‘Well-nigh unshakable’ Joyce White Vance ’82 is one of Obama’s first U.S. attorneys
In September, Joyce White Vance ’82 was sworn in as the new U.S. attorney for the Northern District of Alabama, one of the first five U.S. attorneys appointed by President Obama.
Some who know Vance say that her path to U.S. attorney began 13 years ago, when arsonists burned three primarily African-American churches in Alabama’s rural Greene County, part of a wave of church burnings in the Southeast.
At the time, Vance was an assistant U.S. attorney in the Birmingham, Ala., office. In the investigation, she worked with agents of the Bureau of Alcohol, Tobacco, Firearms, and Explosives, then trained at an ATF school in Georgia that teaches prosecutors about arson and explosives.
“It was a week of hands-on training,” Vance says. “I know my way around explosive devices.” A former colleague, John Earnest, is more emphatic: Vance’s technical knowledge of bombs is “jaw-dropping.”
She put this expertise to use on Jan. 29, 1998, joining the investigation after a bomb exploded outside a Birmingham abortion clinic, killing a policeman and critically injuring a nurse. “I could hear it go off,” Vance says. “We were on the scene almost immediately.” The bomber turned out to be Eric Robert Rudolph, who had also set off the 1996 blast at Centennial Olympic Park during the Atlanta Olympics.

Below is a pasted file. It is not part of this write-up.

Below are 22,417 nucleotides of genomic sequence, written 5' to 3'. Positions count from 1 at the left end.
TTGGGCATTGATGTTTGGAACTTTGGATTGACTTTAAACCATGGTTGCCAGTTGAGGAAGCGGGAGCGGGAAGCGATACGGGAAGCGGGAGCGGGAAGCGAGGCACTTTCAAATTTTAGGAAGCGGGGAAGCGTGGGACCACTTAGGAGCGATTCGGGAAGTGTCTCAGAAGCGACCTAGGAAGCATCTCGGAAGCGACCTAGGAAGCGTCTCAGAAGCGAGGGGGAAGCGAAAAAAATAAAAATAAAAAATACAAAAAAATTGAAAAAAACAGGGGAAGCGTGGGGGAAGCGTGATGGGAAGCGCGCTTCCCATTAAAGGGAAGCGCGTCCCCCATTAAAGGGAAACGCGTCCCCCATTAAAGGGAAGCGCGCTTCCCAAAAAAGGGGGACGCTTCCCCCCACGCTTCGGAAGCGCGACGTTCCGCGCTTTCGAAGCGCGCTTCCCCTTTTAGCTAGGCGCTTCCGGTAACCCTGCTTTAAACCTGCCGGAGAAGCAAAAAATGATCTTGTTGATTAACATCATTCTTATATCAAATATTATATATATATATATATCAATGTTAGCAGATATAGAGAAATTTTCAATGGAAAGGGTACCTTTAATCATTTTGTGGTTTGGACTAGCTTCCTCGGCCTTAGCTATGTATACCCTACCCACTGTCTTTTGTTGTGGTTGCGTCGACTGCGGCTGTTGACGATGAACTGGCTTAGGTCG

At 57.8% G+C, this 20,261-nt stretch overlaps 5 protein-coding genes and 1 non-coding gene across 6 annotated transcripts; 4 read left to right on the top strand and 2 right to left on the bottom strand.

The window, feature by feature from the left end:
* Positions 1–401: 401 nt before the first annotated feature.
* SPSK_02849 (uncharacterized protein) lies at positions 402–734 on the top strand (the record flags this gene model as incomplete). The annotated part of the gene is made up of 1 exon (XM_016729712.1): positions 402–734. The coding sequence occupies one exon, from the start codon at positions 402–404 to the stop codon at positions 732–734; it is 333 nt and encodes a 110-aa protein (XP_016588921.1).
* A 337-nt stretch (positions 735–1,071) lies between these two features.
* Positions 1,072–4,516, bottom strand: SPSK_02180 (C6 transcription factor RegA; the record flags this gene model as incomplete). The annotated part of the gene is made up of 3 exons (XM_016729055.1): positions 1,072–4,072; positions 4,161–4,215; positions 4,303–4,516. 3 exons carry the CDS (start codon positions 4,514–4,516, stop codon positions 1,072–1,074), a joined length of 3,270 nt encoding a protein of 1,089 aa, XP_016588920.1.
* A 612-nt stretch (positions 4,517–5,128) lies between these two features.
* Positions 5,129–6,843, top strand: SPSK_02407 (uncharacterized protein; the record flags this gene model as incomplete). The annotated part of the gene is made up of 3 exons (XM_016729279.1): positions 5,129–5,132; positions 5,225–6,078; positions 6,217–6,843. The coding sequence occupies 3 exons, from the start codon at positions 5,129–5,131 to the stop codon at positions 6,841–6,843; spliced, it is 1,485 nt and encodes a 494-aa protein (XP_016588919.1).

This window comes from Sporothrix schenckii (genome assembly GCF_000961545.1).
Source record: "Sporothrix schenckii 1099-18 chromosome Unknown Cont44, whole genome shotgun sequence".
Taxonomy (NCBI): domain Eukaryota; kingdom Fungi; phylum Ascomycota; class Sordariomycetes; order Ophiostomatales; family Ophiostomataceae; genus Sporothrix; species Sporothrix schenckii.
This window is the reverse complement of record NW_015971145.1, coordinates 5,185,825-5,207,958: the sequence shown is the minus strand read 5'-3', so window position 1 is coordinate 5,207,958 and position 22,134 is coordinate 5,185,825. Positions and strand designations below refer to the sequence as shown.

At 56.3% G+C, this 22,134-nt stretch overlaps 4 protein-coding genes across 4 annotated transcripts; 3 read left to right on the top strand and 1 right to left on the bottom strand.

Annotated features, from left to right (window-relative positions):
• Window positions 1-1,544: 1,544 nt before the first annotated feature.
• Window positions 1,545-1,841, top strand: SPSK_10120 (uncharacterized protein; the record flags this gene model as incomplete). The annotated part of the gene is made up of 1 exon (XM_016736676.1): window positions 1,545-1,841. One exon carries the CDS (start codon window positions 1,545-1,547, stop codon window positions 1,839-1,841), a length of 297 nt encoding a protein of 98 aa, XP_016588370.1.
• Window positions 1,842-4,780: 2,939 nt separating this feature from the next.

In the years since, Vance has investigated or prosecuted similar cases: gun trafficking between Alabama and the Northeast, bank robberies and bank fraud, and a man killed by a bomb planted in his riding lawnmower. Perhaps her most important prosecution was a civil rights conspiracy in Boaz, Ala., in which a police captain had his entire night shift taking money from Hispanics targeted for traffic stops.
Vance, who moved to the appellate division in 2002 and was later division chief, is a tough, seasoned prosecutor, says Doug Jones, a former U.S. attorney for the Northern District of Alabama. Others call her intense and tenacious. “In the office, she has the personality you need to be an effective leader,” Jones says, “a sense of where she wants to go, what the law is, and how facts apply to that law.’’
“She has an iron will and, once she has developed her positions, well-nigh unshakeable convictions.”